|Format||Credit Hours||Tuition||Application Deadline||Test Requirements|
|100% Online||30 credits||$439/cr. in-state and $549/cr. out-of-state*||
Recommended Spring Application is Dec 1 and Fall is May 1
*This special e-tuition rate applies to out-of-state students enrolled in a UMaineOnline degree or certificate program.
The Master of Science in Information Systems (MSIS) consists of 30 credits, all earned in course work. The program consists of five three-credit required core courses and a minimum of fifteen additional credits from a list of elective courses approved for the program drawn from a range of disciplines. If some required courses are duplicative of courses that may have been taken in the student’s undergraduate degree program, those courses need not be repeated, and the student will select in consultation with the MSIS Graduate Coordinator and the Steering Committee additional approved courses to arrive at the total of 30 credit hours.
Although copied below, the official degree requirements may be found in the Graduate Catalog.
The following five courses must be taken and all count toward the graduate degree unless they were counted in a student’s undergraduate program.
- SIE 505: Formal Foundations for Information Science (3 credits)
- SIE 507: Information Systems Programming (3 credits)
- SIE 515: Human Computer Interaction (3 credits)
- SIE 525: Information Systems Law (3 credits)
- SIE 550: Design of Information Systems (3 credits)For the course descriptions, see the Graduate Catalog.
Students must take at least fifteen additional credits that are approved in advance by the MSIS Steering Committee from the following approved elective course listings in order to arrive at the total required of 30 credits. Students should NOT assume that any combination of the following courses will be approved by the Steering Committee. Students should obtain approval of their full program of study prior to taking elective courses to ensure that they count towards their degree requirements. Students may propose additional graduate courses than those listed below be included on their program of study on a case-by-case basis or added to the list. The MSIS Steering Committee assesses the reasonableness of such requests and makes the final decision on whether specific additional courses serving the objectives of the MSIS program and the needs of the student may be included.
Some of the elective graduate courses listed may require prerequisites in addition to the minimum required for general admission to the MSIS graduate program. Some schools and departments grant enrollment preference to graduate students in their own graduate programs so check with the relevant department or college as appropriate. A student with an undergraduate degree in a specific field (e.g. business, computer science, education, engineering or new media) will have likely an easier time meeting graduate course prerequisites in that field than a student from another undergraduate field.Business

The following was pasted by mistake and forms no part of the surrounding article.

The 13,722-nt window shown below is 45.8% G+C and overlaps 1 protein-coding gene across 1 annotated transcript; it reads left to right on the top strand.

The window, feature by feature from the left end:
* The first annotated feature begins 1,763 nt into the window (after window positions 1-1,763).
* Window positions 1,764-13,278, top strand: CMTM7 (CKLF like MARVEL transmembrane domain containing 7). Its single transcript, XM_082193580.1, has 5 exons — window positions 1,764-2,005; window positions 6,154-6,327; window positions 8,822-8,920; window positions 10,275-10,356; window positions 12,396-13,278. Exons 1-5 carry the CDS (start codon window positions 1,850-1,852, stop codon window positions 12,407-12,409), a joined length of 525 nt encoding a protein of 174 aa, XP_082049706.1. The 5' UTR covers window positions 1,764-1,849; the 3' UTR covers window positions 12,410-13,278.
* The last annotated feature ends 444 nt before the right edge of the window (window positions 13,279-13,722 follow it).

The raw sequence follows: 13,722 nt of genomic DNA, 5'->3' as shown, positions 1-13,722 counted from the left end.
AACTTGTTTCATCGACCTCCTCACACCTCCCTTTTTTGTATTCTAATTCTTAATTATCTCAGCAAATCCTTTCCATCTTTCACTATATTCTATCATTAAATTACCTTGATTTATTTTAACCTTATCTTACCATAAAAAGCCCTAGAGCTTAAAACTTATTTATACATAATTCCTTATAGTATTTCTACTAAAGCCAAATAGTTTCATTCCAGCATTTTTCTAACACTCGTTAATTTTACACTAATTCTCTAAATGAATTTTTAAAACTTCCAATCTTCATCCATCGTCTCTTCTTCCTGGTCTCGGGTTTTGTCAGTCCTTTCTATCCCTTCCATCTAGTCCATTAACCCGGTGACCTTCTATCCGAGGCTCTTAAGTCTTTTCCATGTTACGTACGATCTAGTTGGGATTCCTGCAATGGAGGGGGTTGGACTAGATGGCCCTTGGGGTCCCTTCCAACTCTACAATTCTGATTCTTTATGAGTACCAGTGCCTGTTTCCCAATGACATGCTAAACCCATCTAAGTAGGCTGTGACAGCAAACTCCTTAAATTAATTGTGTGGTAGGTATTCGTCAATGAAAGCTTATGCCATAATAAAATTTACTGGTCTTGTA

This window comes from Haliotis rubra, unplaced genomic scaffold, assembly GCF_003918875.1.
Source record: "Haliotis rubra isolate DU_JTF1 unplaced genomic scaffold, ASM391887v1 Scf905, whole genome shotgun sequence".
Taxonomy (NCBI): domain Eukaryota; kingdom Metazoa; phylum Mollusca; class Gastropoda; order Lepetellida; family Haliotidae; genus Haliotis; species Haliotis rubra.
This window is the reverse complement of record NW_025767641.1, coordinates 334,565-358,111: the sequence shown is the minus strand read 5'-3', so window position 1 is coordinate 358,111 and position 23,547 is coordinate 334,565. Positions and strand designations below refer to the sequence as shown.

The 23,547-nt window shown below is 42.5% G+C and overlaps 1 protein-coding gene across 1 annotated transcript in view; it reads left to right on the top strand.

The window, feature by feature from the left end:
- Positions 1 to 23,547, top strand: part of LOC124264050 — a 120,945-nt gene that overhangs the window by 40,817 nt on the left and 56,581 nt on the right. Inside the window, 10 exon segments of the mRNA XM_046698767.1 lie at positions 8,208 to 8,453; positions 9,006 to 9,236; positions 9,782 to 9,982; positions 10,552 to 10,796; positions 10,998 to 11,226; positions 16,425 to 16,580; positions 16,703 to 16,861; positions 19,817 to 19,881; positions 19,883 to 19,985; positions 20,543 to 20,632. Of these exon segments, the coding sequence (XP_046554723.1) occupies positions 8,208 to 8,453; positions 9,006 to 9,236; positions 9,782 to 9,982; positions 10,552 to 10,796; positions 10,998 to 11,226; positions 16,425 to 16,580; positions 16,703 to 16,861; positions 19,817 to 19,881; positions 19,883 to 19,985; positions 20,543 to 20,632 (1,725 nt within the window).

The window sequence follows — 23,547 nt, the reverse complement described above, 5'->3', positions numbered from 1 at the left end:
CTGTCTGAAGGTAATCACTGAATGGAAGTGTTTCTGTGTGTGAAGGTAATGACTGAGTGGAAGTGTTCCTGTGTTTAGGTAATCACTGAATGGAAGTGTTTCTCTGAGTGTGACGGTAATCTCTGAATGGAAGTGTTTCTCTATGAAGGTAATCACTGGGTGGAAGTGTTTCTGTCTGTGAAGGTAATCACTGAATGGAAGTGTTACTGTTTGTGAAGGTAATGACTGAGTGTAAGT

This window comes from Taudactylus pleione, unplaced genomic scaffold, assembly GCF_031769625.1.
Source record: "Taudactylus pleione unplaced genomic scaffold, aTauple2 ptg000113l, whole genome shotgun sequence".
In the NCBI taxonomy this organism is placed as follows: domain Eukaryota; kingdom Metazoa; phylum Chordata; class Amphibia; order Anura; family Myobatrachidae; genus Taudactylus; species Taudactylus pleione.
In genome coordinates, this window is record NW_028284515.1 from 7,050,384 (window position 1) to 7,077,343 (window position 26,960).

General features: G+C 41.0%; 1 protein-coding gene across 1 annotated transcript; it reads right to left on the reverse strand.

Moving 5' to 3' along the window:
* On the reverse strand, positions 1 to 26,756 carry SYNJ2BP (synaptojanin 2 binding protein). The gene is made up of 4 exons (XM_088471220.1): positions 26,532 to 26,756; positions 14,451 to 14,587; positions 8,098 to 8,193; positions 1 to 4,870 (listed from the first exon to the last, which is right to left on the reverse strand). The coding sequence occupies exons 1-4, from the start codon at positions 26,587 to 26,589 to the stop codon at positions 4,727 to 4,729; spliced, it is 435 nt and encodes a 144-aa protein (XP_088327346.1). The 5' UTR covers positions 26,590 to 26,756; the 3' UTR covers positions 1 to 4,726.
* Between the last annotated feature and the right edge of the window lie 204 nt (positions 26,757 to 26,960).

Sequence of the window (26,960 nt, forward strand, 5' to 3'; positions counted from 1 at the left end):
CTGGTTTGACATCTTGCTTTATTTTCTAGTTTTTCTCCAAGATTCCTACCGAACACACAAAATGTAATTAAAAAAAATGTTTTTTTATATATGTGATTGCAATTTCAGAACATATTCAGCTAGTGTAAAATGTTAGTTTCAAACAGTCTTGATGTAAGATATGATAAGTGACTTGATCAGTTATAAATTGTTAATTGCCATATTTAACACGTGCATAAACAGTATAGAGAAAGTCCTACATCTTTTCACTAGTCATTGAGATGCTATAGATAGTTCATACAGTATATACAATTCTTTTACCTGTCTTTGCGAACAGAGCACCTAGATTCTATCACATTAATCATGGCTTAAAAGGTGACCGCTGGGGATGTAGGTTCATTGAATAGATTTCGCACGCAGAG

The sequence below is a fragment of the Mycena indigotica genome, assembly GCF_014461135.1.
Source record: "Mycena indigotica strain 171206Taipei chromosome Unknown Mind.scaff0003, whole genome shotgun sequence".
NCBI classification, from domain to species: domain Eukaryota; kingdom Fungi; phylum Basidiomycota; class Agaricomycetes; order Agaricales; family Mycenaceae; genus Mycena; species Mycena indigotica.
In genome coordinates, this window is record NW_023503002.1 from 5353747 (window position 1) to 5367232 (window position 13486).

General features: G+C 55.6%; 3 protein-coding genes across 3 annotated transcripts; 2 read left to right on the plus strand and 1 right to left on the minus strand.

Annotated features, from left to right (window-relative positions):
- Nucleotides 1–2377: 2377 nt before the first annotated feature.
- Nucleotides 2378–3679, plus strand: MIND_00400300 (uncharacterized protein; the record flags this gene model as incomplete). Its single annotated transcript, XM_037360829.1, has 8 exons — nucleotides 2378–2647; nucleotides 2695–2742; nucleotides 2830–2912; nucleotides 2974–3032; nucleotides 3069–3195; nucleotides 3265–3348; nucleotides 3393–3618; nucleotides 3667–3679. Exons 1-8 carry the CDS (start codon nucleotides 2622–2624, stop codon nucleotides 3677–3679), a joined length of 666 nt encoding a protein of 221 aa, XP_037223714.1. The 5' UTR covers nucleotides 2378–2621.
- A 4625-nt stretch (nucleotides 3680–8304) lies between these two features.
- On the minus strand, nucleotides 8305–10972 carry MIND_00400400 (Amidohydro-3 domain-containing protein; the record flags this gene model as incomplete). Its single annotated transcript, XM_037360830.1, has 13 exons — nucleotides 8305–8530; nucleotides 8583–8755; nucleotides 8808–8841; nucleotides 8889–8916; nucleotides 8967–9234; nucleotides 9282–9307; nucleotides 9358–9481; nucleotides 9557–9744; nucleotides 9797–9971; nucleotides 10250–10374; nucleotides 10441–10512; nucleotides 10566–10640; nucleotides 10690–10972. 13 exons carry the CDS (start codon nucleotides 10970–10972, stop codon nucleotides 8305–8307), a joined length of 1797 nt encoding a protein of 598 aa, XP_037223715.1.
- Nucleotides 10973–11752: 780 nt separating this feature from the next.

- BUA 561: Knowledge Management and System Support Systems (3 credits)
- BUA 664: Databases and Data Mining in Industry (3 credits)
- BUA 668: Electronic Commerce (3 credits)
Any formally approved 400 level COS courses and above
- DIG 500: Introduction to Digital Curation (3 credits) (distance only)
- DIG 510: Metadata (3 credits) (distance only)
- DIG 540: Digital Collections and Exhibitions (3 credits) (distance only)
- DIG 550: Digital Preservation (3 credits)(distance only)
- EDT 520: Methods of Teaching with Computer Technology (3 credits)
- EDT 545: Information Security in the Educational Environment (3 credits)
Electrical and Computer Engineering
Any 400 level ECE courses and above
- INT 400: Pop! Tech: The Impact of Technology on Society (3 credits)
- INT 601: Responsible Conduct of Research (1 credit)
Any formally approved regular 500 and 600 level courses.
Spatial Information Science and Engineering
- SIE 509: Principles of Geographic Information Systems (3 credits)
- SIE 510: Geographic Information Systems Applications (3 credits)
- SIE 512: Spatial Analysis (3 credits)
- SIE 516: Virtual Reality: Research and Applications (3 credits)
- SIE 554: Spatial Reasoning (3 credits)
- SIE 555: Spatial Database Systems (3 credits)
- SIE 557: Database System Applications (3 credits)
- SIE 558: Real-Time Sensor Data Streams (3 credits)
- SIE 559: Geosensor Networks (3 credits)
- SIE 570: Spatial Cognition and Computing (3 credits)
- SIE 571: Pattern Recognition and Robotics (3 credits)
- SIE 580: Ontology Engineering Principles (3 credits)
- SIE 590: Information Systems Internship (3-6 credits)
For descriptions of the above elective courses and potential additional electives, see the Graduate Catalog.
- Programs of Study are approved for each student by the Steering Committee for the MSIS graduate program. This committee consists of the MSIS Graduate Program Coordinator and two additional graduate faculty members in the department or affiliated with the program.